Liberty Enlightens the World.
By Fred Emerson Brooks.
FOREIGN VIEWS OF THE STATUS.
On the deck of a steamer that came up the bay
Some garrulous foreigners gathered one day
To vent their opinions on matters and things
On this side the Atlantic,
In language pedantic;
'Twas much the same gathering as any ship brings.
"Ah, look! "said the Frenchman, with pride his lip curled;
"See ze Liberie Statue enlighten ze world.
Zee grandest colossal zat evair was known!
Thus Bartholdi he speak:
Vive la France-Amerique!
Barthodi make ze statue and God make ze stone!"
Said the Scotchman: "Na need o' yes spakin' sa frae,
The thing's na so sma ", sir, that we canna' see.
Dae ye think that withoot ye the folk couldna' tell?
Sin' 'tis Liberty's Statye,
I kenna' why that ye
Didna' keep it at name to enlighten yersel'!"
The Englishman gazed through his watch-crystal eye:
"'Pou 'onor, by Jove, It is too beastly 'igh!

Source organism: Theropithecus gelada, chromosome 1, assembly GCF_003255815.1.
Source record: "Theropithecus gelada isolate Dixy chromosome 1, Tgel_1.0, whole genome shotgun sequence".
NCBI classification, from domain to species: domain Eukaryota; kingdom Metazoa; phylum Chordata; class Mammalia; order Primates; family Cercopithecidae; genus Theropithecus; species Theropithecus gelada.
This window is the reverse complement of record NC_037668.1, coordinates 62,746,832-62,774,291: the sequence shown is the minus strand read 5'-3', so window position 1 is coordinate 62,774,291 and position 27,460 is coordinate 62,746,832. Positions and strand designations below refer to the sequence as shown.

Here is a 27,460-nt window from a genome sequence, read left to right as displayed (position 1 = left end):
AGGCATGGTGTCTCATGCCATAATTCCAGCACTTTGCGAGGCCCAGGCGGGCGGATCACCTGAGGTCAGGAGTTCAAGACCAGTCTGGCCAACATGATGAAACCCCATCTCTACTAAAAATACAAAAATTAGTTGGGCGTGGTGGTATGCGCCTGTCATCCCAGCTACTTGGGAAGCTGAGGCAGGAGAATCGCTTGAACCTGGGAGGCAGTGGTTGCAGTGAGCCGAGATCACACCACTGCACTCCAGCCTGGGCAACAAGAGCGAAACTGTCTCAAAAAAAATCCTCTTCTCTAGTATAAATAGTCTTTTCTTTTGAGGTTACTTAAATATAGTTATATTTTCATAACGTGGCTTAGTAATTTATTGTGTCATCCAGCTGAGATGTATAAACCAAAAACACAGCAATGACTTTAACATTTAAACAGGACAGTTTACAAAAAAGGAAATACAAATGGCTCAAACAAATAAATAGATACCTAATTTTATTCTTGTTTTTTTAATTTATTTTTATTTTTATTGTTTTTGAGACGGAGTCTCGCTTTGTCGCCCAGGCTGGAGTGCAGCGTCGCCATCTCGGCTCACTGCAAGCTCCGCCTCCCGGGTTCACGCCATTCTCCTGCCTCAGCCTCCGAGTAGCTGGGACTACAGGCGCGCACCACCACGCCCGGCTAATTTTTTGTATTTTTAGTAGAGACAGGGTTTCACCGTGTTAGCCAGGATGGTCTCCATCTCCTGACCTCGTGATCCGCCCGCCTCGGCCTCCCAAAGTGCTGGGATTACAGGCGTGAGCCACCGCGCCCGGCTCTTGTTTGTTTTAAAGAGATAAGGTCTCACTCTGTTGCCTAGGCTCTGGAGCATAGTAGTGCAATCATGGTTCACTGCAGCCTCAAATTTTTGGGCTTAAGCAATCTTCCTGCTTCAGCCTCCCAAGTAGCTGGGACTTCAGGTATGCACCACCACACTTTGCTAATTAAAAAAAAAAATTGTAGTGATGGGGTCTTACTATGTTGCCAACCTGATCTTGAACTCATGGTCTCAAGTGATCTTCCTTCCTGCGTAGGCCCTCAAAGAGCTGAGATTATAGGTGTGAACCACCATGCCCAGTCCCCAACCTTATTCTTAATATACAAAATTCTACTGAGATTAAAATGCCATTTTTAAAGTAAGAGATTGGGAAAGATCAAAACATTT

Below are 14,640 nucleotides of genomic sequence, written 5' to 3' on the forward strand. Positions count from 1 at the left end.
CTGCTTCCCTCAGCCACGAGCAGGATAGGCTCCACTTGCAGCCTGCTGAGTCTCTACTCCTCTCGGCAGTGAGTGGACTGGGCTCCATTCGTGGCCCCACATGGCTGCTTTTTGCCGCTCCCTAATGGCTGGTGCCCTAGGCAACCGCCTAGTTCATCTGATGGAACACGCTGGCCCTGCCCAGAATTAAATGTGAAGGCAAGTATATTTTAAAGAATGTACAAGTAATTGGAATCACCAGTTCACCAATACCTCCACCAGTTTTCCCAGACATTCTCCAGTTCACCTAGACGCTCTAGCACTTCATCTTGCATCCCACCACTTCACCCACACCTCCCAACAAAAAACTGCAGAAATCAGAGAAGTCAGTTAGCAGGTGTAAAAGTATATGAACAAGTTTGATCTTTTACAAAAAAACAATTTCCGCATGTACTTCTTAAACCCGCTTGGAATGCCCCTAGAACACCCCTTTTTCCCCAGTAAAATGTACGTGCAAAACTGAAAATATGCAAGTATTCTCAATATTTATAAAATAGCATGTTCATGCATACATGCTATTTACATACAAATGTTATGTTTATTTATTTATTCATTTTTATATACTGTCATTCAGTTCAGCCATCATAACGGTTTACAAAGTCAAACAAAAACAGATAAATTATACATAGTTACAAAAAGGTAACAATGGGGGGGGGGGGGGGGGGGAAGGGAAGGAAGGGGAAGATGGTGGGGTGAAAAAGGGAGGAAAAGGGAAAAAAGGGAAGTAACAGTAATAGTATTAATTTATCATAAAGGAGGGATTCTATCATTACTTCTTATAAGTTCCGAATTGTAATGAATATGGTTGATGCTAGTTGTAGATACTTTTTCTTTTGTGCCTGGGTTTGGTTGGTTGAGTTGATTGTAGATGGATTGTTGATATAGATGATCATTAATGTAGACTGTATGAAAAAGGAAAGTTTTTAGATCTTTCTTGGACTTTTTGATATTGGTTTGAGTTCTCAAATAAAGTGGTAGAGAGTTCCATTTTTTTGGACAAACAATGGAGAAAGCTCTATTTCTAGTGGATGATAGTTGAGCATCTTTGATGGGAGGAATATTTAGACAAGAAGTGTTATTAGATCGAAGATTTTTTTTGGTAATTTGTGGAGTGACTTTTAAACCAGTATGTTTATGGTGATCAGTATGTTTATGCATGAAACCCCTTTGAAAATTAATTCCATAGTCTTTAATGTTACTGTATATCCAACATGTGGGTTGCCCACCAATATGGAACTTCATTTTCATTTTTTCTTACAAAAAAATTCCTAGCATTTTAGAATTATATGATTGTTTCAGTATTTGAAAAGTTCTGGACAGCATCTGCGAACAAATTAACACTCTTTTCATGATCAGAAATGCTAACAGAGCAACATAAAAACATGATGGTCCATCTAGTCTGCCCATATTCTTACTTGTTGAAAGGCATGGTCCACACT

A monstwosity, weally too lawge to be seen!
In pwoportion, I say.
It's too lawge faw the Bay.
So much lawger than one w've at 'ome of the Queen."
An Italian next joined the colloquial scrimmage:
"I dress-a my monkey just like-a de image,
I call-a Bartholdi' Frennchman got-a spunkyCall-a me ' Macaroni,"
Lose-a me plendy moany,
he break-a my organ and keel-a my monkey!"
"Mine-a broder. a feeshernian, hear-a what he say:
No more-a he catch-a de feesh in de bay;
He drop-a de seine-he no get-a de weesh-
When he niake-a de grab-a,
Only catch-a de crab-a;
De big-a French image scare away all de feesh!"
"By the Home Rule! "said Pat; " and is that Libertee?
She's the biggest ould woman that ever I see!
Phy don't she sit down? lis a shame she's to stand;
But the truth is, O'im towld.
That the sthone is too cowld!
Would ye moind the shillelagh she howlds in her hand!"
Said the Cornishman: "Thaat's noa shillelagh,' ye scaamp!
Looks to Oi like Diogenes 'ere wl' 'is laamp,
Scarchin' 'aard for a onest maan! "Faith, that is true,"
Muttered Pat, "Pat ye say,
For he's lookin' moi way,
And by the same favor don't recognize you!"